A preferred method for forming the sealing member of my invention is that of forming a composite laminate by stacking up in alternate layers rings of plastic material and metal cooling fins, the inner portions of the cooling fins overlapping the outer portions of the plastic rings and extending beyond their outer edge in the manner shown on the drawing. The plastic rings may be cemented to each other and 'to the fins by means of any thermally stable cement such as the silicone or fluoride polymers described above, or they may preferably be heated in a mold to cure the stack and form an integral unit of the alternate layers of material. Likewise, the fins may be set up in a mold and the polymer material may be cast around them.

It is apparent from the above description that 1 have provided a resilient sealing member which is adapted for it use in applications where conditions of temperature and vibration make the conventional expedients for sealing high temperature fluid conductors undesirable because of the expense anddesign difiiculties involved;

While I have described andillustrated but a: single and preferred form of my invention, it is .tobe understood that this embodiment is illnstrativeonly, an'd'that other embodiments as come within the claims which follow arepressed between said conductors to seal the interconnection, and at least one cooling fin imbedded in said body member and having a portion thereof extending therefrom V to extract heat from and cool said body member.

3. In a sealing device, the combination comprising an exhaust port, an exhaust receiver interconnected with said port, a resilient, thermally stable, plastic sealing ring compressed between said port and said receiver to seal said interconnection, a plurality of metal cooling fins imbedded in said ring, and a portion of each fin extending beyond the outer edge of said ring to radiate heat from and cool said ring, said cooling fins having intimate contact with said ring over a relatively large surface area for efficient heat conduction therebetween.

References Cited in the file of this patent UNITED STATES PATENTS Panagrossi June 9, 1953 FOREIGN PATENTS Great Britain Nov. 30, 1898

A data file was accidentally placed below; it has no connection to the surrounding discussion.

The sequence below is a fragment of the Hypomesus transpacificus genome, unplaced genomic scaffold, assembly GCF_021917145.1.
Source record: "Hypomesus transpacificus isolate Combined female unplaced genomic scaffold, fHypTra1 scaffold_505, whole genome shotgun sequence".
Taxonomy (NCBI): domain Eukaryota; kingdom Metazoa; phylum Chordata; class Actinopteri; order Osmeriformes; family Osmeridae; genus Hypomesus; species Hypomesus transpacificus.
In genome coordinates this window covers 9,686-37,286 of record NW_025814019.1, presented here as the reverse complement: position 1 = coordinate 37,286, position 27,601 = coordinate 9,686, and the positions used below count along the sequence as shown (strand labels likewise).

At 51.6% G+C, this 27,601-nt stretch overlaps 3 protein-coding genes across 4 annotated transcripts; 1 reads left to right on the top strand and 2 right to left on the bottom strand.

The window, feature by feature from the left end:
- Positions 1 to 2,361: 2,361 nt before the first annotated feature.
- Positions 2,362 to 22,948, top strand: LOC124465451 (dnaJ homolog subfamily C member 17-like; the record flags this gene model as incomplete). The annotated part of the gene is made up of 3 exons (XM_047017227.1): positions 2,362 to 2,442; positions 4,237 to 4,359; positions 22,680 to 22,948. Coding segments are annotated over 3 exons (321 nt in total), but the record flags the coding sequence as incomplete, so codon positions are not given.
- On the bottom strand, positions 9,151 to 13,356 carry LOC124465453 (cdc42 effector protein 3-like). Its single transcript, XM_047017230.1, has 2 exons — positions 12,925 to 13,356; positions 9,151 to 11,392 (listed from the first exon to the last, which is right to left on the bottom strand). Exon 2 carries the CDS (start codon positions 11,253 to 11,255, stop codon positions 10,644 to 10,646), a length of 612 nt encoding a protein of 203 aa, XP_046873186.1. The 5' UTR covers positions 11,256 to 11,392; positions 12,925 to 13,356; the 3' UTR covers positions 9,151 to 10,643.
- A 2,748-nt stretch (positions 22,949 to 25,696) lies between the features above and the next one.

Patent Citations
Cited PatentFiling datePublication dateApplicantTitle
US2641024 *Feb 28, 1949Jun 9, 1953Connecticut Hard Rubber CoMethod of making fin stiffeners for engine cylinders
GB189825323A * Title not available
Referenced by
Citing PatentFiling datePublication dateApplicantTitle
US2998229 *Dec 16, 1958Aug 29, 1961Johns ManvilleInsulation
US3093581 *Aug 25, 1959Jun 11, 1963Pall CorpHigh pressure sealing element
US3357706 *Jan 7, 1965Dec 12, 1967Crane Packing LtdFace seal with self-contained cooling
US3666295 *Dec 10, 1970May 30, 1972Alsacienne AtomConduits for liquid metals
US3782735 *Jul 6, 1971Jan 1, 1974Crane Packing CoBanded sealing washer
US3819191 *Jun 26, 1972Jun 25, 1974Innovatex CorpSealing ring assembly for rotary face seal
US4211454 *Oct 16, 1978Jul 8, 1980Bryant Grinder CorporationAntifriction bearing support
US4234215 *Jun 5, 1978Nov 18, 1980E-Systems, Inc.Rotary pipe joint
US4323268 *Apr 7, 1980Apr 6, 1982E-Systems, Inc.Rotary pipe joint
US4512148 *Jul 5, 1983Apr 23, 1985Jacobson Clayton JInterface for water cooled engine manifolds
US5082294 *Sep 20, 1990Jan 21, 1992Federal-Mogul CorporationHeat conducting wear sleeve assembly for lubricant seals
US5553602 *Nov 3, 1995Sep 10, 1996Universal Enterprises, Inc.Heat-dissipating extender
US6540233Apr 20, 2001Apr 1, 2003Dana CorporationExhaust manifold gasket with integral heat sleeve
WO1997016681A1 *Oct 30, 1996May 9, 1997Universal Enterprises IncHeat-dissipating extender
WO2007044080A2May 11, 2006Apr 19, 2007American Seal And EngineeringVolumetric sealing system
WO2014143903A1 *Mar 14, 2014Sep 18, 2014Hemlock Semiconductor CorporationManufacturing apparatus for depositing a material and a gasket for use therein
U.S. Classification285/41, 285/374, 277/597
International ClassificationF16J15/12
Cooperative ClassificationF16J15/121
European ClassificationF16J15/12B